Over the next 30 years, Dr. Pfeifer and Janaan Manternach revised their textbooks, wrote widely and traveled across the world to lead seminars on Catholic education. Their books and other classroom materials, published most recently under the title "This Is Our Faith," were used in Catholic schools in all 50 states. They replaced the old Baltimore catechism, a system of learning by rote, with a dynamic storytelling approach drawing on examples from everyday life.

"What Carl and I did, which was seen as a real change, was we introduced life experience to catechetical education," Manternach said yesterday. "If we're going to find God, we're going to find God in life."

After collaborating for 10 years, Manternach and Dr. Pfeifer felt a growing attraction that went beyond their shared work and faith. In their 40s, they went through the formal process of resigning from their religious orders. He had been a member of the Jesuits for 29 years; she had been a nun for 27.

Only then did they go on their first date. They had never so much as held hands before.

"We absolutely were in love with each other, there's no question, before that first date," Manternach said.

They were married Nov. 20, 1976, at Holy Trinity Catholic Church in Georgetown. Four priests officiated at the ceremony, and the 300 guests gave them a standing ovation, but their decision to marry was not warmly received by all.

One priest wrote a letter branding their actions "evil." Manternach's sister refused to attend the wedding, and a nun who had been a close friend said Manternach was now "dead" to her.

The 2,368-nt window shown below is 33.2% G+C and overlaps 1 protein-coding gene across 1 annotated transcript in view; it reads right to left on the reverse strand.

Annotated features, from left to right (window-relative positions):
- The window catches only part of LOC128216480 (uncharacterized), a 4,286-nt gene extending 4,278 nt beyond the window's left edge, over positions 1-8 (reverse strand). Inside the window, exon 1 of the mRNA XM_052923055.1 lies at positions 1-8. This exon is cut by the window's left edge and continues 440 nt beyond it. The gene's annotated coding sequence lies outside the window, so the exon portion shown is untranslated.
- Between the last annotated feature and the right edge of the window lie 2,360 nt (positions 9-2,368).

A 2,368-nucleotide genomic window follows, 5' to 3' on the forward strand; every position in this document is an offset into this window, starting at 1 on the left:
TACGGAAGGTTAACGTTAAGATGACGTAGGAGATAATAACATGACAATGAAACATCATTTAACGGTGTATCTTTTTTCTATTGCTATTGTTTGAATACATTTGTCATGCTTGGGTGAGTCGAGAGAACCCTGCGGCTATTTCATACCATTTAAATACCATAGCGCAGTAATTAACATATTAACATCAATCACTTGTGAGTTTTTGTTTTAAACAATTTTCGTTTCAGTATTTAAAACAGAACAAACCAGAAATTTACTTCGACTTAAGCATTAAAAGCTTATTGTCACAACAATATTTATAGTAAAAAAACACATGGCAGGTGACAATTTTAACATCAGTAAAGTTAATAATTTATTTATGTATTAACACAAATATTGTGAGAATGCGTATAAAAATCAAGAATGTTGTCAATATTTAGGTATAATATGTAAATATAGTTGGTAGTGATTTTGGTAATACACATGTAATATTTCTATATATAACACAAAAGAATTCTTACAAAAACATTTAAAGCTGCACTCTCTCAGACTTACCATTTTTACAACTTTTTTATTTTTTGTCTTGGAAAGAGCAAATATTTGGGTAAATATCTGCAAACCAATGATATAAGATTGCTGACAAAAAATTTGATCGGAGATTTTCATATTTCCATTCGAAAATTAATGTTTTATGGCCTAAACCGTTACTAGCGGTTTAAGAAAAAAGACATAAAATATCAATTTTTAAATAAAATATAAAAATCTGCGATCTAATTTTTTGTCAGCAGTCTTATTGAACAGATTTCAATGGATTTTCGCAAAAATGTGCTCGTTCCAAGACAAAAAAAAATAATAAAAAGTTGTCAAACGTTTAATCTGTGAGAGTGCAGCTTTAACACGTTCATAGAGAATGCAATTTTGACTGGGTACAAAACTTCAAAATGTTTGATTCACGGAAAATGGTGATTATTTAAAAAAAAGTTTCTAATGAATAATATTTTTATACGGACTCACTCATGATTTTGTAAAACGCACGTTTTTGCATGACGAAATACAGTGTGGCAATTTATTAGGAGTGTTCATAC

"Before that, I had a community," Manternach said yesterday. "Now, I had a community of one."

With little money and uncertain job prospects, the newly married couple settled in Arlington and returned to their mission of Catholic education. When the archbishop of Baltimore invited Dr. Pfeifer to speak at conference on Catholic liturgy, they knew they had found official acceptance.

Dr. Pfeifer and Manternach revised their "Life, Love, Joy" series, wrote for magazines and published books for teachers. They taught courses on Catholic education and doctrine to seminarians and, from 1967 to 1992, appeared as panelists on the weekly "Bauman Bible Telecasts," a nationally televised college religion course based in Washington.

They answered questions from religion teachers in a monthly newsletter from 1987 to 1998 and collected their columns in a book, "How to Be a Better Catechist." In 1987, they published "People to Remember," a book about inspirational Catholic figures, and they often spoke to groups of teachers, priests and parents.

From 1970 to 1979, Dr. Pfeifer wrote a weekly syndicated column, "Know Your Faith," for the National Catholic News Service. For several years, he wrote a second column, "Photomeditations," linking religious themes with photographs he had taken. He also wrote the "Core Beliefs" and "Did You Know?" columns for FaithWorks magazine from 1998 to 2002.

He "enjoyed audiences," Manternach said. "He liked to address the spirits of people, and their spirits often responded."